Published on September 3rd, 2019 | by Alastair Gilmour0
Ye Olde look to the future
After standing empty for more than a year, Ye Olde Cross in Ryton, Gateshead, has been bought and reopened by more than 300 members of the community. Volunteers have spent months renovating the former Enterprise Inns-owned pub, adding an accessible toilet and modernising the bar area.
Ye Olde Cross had stuttered and strived for years; its owners not quite knowing what they wanted the pub to be – an Italian restaurant with bar or a pub with little vision. Granted, it’s difficult even for those with local knowledge to gauge the mood and set a business on a course of profitability, but surely this
lovely piece of architecture, built in the style of a Victorian villa and quite an imposing sight at the edge of the village green, deserved more than slow strangulation.
Ryton resident Colin Cheesman launched a campaign to save the pub when it originally closed in 2017. The former taxi driver printed flyers and delivered them to his neighbours by hand. They took advantage of new rules that allow communities to have their local designated an “asset of community value” (ACV), making it harder for the owner to redevelop the site as accommodation.
Once a local council has designated a pub as an ACV, a six-month moratorium is placed on development plans, giving anyone interested in saving the pub time to raise funds to bid for it.
Ye Olde Cross is one of more than 70 community-owned pubs across the UK, none of which have closed after being saved by their community. Shareholders from Gateshead to Sydney and Hexham to Hungary helped raise almost £200,000 to buy the building and begin renovation work.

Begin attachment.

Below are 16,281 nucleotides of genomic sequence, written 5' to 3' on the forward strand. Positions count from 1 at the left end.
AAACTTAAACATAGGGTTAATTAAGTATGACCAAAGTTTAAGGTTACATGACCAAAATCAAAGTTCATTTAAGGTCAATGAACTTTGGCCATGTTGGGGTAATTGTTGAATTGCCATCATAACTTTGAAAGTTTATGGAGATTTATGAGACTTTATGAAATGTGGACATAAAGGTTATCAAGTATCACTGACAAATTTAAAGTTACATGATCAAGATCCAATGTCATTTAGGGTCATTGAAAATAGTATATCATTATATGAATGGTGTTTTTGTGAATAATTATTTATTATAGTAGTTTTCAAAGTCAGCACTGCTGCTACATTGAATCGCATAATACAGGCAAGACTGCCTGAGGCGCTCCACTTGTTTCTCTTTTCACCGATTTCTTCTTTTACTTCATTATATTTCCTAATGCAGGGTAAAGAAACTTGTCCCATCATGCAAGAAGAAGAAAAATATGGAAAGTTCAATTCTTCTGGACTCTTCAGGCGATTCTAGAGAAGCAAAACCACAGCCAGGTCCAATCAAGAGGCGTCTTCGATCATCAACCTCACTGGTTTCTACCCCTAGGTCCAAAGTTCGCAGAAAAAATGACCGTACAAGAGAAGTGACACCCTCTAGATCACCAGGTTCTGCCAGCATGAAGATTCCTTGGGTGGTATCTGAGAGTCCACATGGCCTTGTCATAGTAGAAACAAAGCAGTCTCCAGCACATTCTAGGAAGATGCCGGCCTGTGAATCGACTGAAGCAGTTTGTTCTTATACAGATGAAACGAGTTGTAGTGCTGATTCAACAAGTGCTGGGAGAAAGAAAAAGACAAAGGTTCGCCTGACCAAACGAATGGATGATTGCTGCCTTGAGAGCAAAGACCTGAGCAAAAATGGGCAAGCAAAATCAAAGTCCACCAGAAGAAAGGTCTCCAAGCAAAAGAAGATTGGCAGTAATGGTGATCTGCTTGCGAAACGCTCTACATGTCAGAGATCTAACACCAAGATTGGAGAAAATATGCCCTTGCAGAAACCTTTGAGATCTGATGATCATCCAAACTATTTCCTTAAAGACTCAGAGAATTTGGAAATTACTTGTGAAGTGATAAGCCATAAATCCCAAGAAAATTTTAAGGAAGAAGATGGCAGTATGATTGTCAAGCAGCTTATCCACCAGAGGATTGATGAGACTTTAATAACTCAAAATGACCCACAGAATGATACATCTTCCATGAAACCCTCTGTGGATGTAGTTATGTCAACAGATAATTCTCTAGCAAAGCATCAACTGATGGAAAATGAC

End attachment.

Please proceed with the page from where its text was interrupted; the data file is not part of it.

Ryton Cross Community Society also secured a grant and loan from the Plunkett Foundation and Power to Change’s More Than A Pub programme to help with the purchase.
Colin Cheesman said: “I can’t believe how far we’ve come. I said it had to happen, it meant so much to me, and sometimes I can’t believe we’ve actually done it. We’ve found tenants to run The Cross on a day-to-day basis who are really welcoming and understand the ethos of a community pub, and it’s going to be great to work together to secure its future.”
Ryton Cross Community Society took inspiration from one of the village’s most celebrated sons. At the White House, yards from the pub on the other side of the green, Charles Thorp created the country’s first “penny bank” that allowed those with small incomes to borrow money at rates they could afford.
Now the ground-floor bar is sparkling and animated. Every design trick in the book has elevated a previously dowdy and run-of-the-mill interior into a colourful and engaging home from home, such as exposed brickwork and tinted timber panelling. Local beers feature on the bar from Firebrick to First & Last breweries as part of a revolving programme. Seating has been refurbished (bet you never knew there were so many styles of chair), and there’s always something special about a vase of fresh flowers on the counter.
The pub’s new tenants, Abigail and Andrew Billingham, said: “We are extremely excited. We’ve had so much support and wonderful feedback from the community. We’ve already got a quiz night up and running and we’re trying out some dancing in the bar at the moment. We’re got tonnes of plans for the future and we’re excited to help make this a pub that really serves the people of Ryton and the wider area.”
Future plans include community events from yoga classes, farmers markets and coffee mornings, to schemes to help tackle social isolation and loneliness in the community as well as offering work experience to youngsters. Grants have come via Awards for All and Big Lottery to renovate the exterior of the building and the garden areas. The tenants are working towards letting out apartments for holiday guests and a new kitchen is moving up the priority list.
There’s still a long way to go but what has been achieved at Ye Olde Cross should stand as a model for other community groups hoping to save their local. AG